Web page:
It is necessary to cry out in favor of education for all. It is essential to convince with data and figures that education is the most important condition for promoting progress. It is necessary to persuade people that we all have sacred responsibilities regarding the comprehensive education of our people. José Maria Vélaz S. J., Founder of Fe y Alegría (Faith and Joy). Twelve short radio speeches, 1968.
The Universal Declaration of Human Rights (UDHR), which emerged directly from the experience of the Second World War, represents the first global expression of what many people believe to be the rights to which all human beings are fundamentally eligible.
Education is a Human Right which unfortunately hasn’t been truly fulfilled since the declaration’s release in 1948.
Today there are still 263 million children of Primary and Secondary age, around the world who don’t have access to education. This human right seems to be failing to be fulfilled, but why hasn’t it been achieved? Maybe a lack of resources, a lack of global planning, or a lack of commitment from all parties involved.
On September 2015, education was approved, by all UN Members States, as one of the goals in the 2030 Agenda for Global Sustainable Development. And the same year, in November, the UNESCO Assembly approved the Initiative Framework, “Equitable and inclusive quality education and lifelong learning for all by 2030”. This framework covers the guidelines to achieve the goal towards the right to education.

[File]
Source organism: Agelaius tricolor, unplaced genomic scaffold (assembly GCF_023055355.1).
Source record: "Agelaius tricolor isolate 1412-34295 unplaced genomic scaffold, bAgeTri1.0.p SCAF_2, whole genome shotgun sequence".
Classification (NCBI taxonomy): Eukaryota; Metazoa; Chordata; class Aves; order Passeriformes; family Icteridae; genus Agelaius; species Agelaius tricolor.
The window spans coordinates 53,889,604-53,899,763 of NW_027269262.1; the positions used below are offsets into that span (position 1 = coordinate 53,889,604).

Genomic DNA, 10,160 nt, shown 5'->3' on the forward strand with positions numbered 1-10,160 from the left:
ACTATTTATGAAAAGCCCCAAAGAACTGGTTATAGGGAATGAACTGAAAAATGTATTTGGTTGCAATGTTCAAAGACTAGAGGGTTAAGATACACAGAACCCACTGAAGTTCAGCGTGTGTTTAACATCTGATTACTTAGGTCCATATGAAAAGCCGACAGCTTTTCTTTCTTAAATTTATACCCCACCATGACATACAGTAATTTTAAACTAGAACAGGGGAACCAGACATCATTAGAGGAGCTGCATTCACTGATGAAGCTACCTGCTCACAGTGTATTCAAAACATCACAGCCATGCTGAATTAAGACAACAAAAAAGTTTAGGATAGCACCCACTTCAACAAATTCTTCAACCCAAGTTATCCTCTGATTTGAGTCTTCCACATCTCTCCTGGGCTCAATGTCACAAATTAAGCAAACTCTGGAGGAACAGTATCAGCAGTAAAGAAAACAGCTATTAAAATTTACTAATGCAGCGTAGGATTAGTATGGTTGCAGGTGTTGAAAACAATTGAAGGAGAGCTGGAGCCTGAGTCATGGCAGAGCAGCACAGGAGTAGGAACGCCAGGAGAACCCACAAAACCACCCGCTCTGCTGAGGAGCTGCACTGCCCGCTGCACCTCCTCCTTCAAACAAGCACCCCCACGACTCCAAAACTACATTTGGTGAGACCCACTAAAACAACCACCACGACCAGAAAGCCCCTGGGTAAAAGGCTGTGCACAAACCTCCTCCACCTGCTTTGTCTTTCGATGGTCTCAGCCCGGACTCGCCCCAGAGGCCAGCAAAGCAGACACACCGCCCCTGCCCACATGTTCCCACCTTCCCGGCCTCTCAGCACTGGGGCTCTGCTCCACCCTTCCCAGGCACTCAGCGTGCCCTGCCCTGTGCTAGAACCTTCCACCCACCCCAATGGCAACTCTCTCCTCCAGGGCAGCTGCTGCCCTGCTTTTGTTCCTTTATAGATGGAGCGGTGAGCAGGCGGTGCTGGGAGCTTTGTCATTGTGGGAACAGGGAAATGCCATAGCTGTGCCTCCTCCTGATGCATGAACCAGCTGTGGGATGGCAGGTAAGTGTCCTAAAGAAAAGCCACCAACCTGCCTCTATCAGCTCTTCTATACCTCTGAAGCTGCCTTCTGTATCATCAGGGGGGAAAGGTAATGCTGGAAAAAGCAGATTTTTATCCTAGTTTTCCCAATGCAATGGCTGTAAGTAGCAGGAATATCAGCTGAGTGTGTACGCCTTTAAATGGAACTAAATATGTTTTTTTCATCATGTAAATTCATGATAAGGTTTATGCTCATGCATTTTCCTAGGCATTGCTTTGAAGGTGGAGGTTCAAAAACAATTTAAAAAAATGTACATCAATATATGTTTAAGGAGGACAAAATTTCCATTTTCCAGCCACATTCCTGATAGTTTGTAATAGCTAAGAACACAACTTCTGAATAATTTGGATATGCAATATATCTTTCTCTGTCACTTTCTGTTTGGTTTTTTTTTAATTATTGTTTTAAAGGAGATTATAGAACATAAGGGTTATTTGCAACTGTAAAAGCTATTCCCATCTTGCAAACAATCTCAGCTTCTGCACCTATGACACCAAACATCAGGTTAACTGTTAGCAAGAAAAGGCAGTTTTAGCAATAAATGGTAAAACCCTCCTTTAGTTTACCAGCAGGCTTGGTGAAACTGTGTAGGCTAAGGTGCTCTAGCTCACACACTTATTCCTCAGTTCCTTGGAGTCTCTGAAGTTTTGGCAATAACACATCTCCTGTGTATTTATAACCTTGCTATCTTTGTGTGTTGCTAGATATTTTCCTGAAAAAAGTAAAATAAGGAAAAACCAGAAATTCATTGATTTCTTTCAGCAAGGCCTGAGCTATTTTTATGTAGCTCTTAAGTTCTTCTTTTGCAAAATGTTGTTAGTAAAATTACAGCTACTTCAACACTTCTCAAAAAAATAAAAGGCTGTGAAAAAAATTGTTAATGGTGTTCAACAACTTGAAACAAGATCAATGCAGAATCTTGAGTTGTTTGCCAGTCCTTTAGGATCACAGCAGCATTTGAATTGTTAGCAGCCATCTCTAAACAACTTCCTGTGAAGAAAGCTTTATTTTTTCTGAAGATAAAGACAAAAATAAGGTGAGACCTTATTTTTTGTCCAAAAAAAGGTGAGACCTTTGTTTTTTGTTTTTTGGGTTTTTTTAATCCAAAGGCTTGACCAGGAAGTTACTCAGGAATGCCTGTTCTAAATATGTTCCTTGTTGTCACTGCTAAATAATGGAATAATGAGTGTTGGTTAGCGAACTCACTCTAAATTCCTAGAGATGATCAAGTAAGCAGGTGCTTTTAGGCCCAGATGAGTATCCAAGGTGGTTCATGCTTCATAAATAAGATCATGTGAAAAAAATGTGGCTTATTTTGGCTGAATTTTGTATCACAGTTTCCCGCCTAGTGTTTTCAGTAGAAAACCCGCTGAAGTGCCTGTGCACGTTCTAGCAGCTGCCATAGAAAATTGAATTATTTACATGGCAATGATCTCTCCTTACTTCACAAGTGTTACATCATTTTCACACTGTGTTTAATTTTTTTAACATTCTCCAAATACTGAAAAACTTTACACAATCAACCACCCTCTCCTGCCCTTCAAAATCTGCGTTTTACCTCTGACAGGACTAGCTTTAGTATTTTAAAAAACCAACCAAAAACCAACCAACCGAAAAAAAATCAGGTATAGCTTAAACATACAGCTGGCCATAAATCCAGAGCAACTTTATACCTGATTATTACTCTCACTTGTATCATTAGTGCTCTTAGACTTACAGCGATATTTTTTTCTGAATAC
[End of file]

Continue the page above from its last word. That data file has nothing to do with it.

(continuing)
The guidelines are:
1. Education as a right
2. Educational Inclusion
3. The Need for Equity
5. Lifelong learning
These parameters aim to ensure that the right to education is fully fulfilled. Because it is not only about getting children a seat in a classroom, but making sure the quality of materials, facilities and educators are the right ones to ensure a lifelong learning and a quality education. Each of these are well explained in the GIAN ‘Right to Education, Right to Hope’ Campaign Content Guide, which provides a concrete description of what countries have to do to achieve this goal, before 2030.
We encourage you to read this Guide and to commit, as a Global Citizen, to be part of our Network’s Global Citizenship project, The Global Red Chair, which aims to raise awareness of the 58 Million children of Primary age who don’t have access to education.
Please enter here if you haven’t yet heard about “The Global Red Chair Project”.
Please follow this link to see all ideas and resources available to implement this project in your school. You can choose any of the resources and adapt them to your own context or create your own.
If you need more assistance, the Educate Magis team would be delighted to help! Just follow this conversation to ask any questions or share your ideas for your local Red Chair Project.